Bienvenue á Paris

Ever since I was a little girl, I have always wanted to go to Paris. Many years later, my dream has come true. I am excited to say that I made it to the city of love.

A city known for its architecture, monuments, food, and wine, Paris is full of places to discover. Besides the Eiffel Tower and the Louvre Museum, the Parisian gastronomy is globally know for its pastries such as baguettes, croissants, and crepes, and being home to the prestigious culinary institute Le Cordon Bleu.

But Parisian food is just that, pastries. When it comes to a warm meal, it is not up to my standards.

The first day I was in Paris, my classmates, the professor, tour guide, and I went to Le Bullion, a classic French restaurant next to the iconic cabaret Moulin Rouge. I ordered a French classic, bone marrow. I was impressed by the dish, it was juicy and fatty, and when I put sea salt on top, it hit the right notes in my taste buds.

The entree was also a classic that I heard from Julia Child, whom brought French cuisine to the American public with a book called “Mastering the Art of French Cooking” (The Editors). Beef bourguignon, or beef stew, is a succulent stew with vegetables and soft meat that melts in your mouth. My beef bourguignon was the opposite of that. The stew had good flavor, but it felt like it was missing something, and the meat was tough.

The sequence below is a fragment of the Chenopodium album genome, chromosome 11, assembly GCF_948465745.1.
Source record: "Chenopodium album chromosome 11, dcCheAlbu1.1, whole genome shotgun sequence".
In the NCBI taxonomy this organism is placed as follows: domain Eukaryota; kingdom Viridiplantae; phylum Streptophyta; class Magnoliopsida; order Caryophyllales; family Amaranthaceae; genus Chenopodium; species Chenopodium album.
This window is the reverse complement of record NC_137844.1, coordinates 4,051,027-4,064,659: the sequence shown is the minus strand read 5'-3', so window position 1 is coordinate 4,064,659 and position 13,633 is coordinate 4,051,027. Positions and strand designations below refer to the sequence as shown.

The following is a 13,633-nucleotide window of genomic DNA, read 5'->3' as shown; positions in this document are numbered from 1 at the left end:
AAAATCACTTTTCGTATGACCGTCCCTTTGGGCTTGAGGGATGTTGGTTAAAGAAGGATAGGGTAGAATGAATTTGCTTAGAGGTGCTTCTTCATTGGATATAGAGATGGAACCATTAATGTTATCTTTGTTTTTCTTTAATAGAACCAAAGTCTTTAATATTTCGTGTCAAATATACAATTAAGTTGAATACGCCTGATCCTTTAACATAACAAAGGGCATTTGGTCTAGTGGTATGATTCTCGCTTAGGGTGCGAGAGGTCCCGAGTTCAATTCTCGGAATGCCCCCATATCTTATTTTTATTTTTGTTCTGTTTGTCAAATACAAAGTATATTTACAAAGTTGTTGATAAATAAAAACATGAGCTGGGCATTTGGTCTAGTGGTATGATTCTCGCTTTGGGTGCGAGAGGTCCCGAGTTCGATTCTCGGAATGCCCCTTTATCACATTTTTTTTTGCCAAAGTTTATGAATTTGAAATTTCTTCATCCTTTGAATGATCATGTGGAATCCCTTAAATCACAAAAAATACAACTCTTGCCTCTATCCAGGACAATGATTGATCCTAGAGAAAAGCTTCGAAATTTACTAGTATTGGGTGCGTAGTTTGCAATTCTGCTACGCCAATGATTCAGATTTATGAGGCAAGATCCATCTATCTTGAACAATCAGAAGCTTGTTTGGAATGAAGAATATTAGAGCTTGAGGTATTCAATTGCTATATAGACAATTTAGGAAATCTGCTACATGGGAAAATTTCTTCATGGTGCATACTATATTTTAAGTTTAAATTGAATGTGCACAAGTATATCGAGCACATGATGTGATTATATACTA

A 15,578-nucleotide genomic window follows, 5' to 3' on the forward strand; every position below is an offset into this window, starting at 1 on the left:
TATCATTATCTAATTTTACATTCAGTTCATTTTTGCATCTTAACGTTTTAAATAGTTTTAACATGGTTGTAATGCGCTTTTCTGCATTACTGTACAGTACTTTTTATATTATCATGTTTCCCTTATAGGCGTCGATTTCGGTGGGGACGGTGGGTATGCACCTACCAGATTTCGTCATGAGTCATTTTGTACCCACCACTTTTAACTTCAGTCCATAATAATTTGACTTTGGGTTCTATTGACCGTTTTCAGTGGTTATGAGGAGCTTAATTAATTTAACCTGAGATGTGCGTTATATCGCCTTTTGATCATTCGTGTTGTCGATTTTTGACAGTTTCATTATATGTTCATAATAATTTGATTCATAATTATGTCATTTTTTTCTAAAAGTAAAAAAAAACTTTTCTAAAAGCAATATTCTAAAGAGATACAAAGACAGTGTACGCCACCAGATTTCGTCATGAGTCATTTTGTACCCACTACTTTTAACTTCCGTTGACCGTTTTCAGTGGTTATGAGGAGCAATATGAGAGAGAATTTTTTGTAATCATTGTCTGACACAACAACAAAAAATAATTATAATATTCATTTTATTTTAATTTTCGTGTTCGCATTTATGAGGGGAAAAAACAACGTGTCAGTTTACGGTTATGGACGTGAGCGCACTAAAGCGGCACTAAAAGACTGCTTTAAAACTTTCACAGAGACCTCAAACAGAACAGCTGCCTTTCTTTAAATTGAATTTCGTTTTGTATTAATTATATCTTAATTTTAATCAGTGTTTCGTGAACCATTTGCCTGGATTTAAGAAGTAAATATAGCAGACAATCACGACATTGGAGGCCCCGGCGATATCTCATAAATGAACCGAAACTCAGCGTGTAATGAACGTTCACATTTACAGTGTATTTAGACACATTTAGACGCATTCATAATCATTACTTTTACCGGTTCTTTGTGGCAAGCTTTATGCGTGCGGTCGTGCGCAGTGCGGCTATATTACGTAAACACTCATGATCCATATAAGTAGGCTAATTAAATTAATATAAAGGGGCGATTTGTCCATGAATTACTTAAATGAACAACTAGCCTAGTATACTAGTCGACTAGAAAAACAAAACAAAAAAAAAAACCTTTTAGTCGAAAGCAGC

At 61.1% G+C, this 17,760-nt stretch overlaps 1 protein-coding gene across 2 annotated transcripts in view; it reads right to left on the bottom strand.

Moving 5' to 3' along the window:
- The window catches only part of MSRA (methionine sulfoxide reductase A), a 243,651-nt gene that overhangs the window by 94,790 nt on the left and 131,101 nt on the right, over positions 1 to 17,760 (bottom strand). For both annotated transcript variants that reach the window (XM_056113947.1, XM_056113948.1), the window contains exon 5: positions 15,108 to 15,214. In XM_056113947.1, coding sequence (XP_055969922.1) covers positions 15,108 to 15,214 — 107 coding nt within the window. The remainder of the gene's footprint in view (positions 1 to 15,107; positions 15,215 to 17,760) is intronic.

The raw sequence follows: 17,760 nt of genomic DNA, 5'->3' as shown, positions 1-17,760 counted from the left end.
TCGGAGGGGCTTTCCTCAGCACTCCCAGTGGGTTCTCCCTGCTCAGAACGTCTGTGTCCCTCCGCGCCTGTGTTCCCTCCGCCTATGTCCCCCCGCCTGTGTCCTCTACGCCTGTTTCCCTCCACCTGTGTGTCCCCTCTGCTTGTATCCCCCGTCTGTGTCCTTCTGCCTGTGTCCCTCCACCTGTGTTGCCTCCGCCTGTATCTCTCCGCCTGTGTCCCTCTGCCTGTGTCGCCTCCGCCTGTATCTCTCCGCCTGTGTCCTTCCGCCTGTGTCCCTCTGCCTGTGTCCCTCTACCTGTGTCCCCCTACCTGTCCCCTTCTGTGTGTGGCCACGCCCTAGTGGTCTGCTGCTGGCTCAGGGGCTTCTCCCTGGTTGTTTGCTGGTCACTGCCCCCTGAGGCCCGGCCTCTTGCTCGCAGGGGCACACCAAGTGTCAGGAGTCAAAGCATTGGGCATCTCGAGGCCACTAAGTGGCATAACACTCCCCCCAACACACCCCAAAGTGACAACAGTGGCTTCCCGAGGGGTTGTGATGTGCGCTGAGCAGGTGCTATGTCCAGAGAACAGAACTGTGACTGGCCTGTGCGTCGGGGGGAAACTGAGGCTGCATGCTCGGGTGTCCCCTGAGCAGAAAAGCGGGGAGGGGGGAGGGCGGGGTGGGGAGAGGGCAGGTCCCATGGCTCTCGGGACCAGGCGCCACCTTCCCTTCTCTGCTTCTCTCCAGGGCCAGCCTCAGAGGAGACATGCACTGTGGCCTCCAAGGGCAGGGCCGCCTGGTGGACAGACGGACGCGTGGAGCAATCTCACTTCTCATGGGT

As the days went by tasting bad food, the light appeared at the end of the tunnel. In a small restaurant near the hotel I was staying at, I found glory for my mouth, French onion soup.

This was without a doubt the best dish I ate while in Paris. The soup was rich in flavor with melted cheese and bread crumbs on top, and the complementary bread was absolutely amazing. The rest of the food was definitely not the best at this restaurant, but the onion soup was one of the highlights of the trip.

If you’re going to Paris to eat good food, don’t.

The city is for exploring monuments but not for food, except their pastries, at least that’s what I felt like while visiting the city of love.

Sources:

The editors of Encyclopaedia Britannica. “Julia Child”. https://www.britannica.com/biography/Julia-Child. Accessed 24 May 2019.

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